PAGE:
New bells may be supplied in cases and specialist suppliers will make them to order.

Strong flight cases and instrument cases are available from various supplies, relatively cheaply, leaving the design and fabrication of supporting inserts for the bells as a challenge for ingenuity and skill!

Ringing Handbells #

Held handbell

Figure 6: Handbell held firmly close to the leather cap

Ringing handbells is typically a group activity: it is best to join a group to be taught how to ring handbells. They are fragile and expensive musical instruments.

The metal is brittle and will crack if dropped or knocked against a hard surface or even another bell! They should be held firmly or the leather straps will wear quickly where riveted to the bell; the likelihood of bells together is greater if they are not held firmly, and could cause damage to the bell casting.

It is also best not to touch the metal with bare hands as grease on hands can tarnish the metal, very noticeable especially on highly polished bells. Some handbell owners require that ringers wear gloves when handling their bells. Polishing is to be avoided, and if required, only the finest grade metal polish should be used very infrequently, otherwise the metal will be worn very gradually. This is especially important for any bells that may be engraved.

Engraved handbell

Figure 7: Engraved handbell

The springs (that enable the clapper to bounce off the bell surface) may need to be ‘set’. This is best done by someone with experience. For change ringing, the clappers need to sound equally at both hand stroke and back stroke. For tune ringing in which only one motion is used to sound the bell, the clappers may be set so that the clapper does not usually strike on one side of the bell, but does on the other side. This is a reason why some sets of bells are designated for either change ringing or tune ringing but not both.

  • For tune ringing, there are various styles, with the most frequently encountered summarised here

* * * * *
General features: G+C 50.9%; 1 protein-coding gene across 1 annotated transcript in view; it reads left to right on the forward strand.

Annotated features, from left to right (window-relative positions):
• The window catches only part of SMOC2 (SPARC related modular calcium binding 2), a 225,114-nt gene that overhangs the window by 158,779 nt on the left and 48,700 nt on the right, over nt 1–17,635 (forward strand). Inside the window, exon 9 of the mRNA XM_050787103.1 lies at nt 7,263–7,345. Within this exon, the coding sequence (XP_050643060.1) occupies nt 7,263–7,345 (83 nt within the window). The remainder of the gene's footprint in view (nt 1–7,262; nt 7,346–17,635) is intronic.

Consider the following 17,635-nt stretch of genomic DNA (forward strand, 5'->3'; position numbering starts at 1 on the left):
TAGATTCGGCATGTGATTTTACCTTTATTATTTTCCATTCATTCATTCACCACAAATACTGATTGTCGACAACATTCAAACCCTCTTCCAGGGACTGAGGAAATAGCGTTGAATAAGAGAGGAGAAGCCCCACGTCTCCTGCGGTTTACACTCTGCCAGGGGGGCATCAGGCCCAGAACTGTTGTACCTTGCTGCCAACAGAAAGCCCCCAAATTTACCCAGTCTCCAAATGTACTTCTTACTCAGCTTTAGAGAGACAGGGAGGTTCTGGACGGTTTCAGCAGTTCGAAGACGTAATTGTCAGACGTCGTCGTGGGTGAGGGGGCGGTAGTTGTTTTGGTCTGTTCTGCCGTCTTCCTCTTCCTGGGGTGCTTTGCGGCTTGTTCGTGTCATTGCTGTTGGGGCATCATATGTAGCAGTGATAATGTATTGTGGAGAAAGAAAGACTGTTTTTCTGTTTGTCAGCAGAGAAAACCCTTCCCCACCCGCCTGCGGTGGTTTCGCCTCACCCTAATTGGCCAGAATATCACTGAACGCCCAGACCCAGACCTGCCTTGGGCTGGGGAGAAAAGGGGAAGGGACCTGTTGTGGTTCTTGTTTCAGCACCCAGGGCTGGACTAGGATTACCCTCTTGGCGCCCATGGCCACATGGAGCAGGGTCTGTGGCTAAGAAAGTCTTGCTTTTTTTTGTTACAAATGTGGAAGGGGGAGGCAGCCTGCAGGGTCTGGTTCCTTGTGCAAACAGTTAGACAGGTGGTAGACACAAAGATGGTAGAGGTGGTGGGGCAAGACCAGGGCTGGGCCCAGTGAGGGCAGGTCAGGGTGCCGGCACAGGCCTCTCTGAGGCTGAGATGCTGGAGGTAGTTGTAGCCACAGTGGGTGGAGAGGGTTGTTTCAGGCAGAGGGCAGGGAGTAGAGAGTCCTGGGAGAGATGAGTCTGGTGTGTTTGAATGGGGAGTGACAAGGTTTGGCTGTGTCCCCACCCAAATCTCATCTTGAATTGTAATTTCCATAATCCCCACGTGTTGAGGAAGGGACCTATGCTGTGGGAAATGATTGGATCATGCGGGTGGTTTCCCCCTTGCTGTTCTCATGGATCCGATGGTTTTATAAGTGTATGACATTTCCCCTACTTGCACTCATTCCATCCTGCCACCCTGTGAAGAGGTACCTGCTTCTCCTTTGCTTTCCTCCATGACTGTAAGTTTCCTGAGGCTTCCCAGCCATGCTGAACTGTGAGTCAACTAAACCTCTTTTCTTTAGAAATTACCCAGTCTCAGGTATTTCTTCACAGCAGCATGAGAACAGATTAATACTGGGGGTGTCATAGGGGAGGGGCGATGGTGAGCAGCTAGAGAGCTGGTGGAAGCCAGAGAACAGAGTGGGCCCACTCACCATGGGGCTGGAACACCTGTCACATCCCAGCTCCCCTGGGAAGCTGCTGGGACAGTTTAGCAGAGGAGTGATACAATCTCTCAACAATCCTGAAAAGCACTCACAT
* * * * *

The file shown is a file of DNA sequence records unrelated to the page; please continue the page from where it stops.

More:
• Change ringing on handbells normally involves each ringer ringing one bell in each hand, but occasionally 2 in each hand. Demonstrations of handbell ringing may also include ‘lapping’

Insurance #

Ringing societies and churches may well include their sets of handbells as specific items in their insurance policy. Privately owned sets of handbells may or may not be covered in a domestic household policy. It is prudent to check the policy terms in detail, where and how the bells will be stored, are they covered if left in a vehicle, or if taken overseas, are there restrictions on who may use them, e.g. members only, over 18 years?

Specialist musical instrument insurers may insure handbells – commercial providers include -

More Information #

Tune ringing – Handbell ringers of Great Britain

Various books on change ringing:

  • Change ringing on handbells by C W Woolley, available from the CCCBR shop)
  • Beginners Guild to Change Ringing on handbells by Bill Butler, available from the CCCBR shop
  • Musical handbells by Bill Butler, covers mainly the history of handbells and their founders but is also very useful aid to identifying the founder of handbells. Phillimore 2000 (out of print, but second hand copies are available).
  • Handbells by Trevor Jennings, Shire publications 1989 (out of print, but second hand copies are available)
  • Change-ringing on handbells by Tina Stoecklin and Simon Gay, 2020 - Volume 1 - Basic Techniques and Volume 2 - Advanced Techniques

There is a lot of information on other websites and YouTube.

1Part of a set of hand bellsPhoto: Gemma McGee
2Set of small tuned ‘rainbow’ bellsPhoto: Gemma McGee
3A typical handbell clapperPhoto: Gemma McGee
4Handbell during restorationPhoto: Gemma McGee
5Custom-made carrying casePhoto: Alison Hodge
6Handbell held firmlyPhoto: Alison Hodge
7Engraved handbellPhoto: Alison Hodge

Disclaimer #

Whilst every effort has been made to ensure the accuracy of this information, neither contributors nor the Central Council of Church Bell Ringers can accept responsibility for any inaccuracies or for any activities undertaken based on the information provided.

Version 1.1, March 2023

© 2023 Central Council of Church Bell Ringers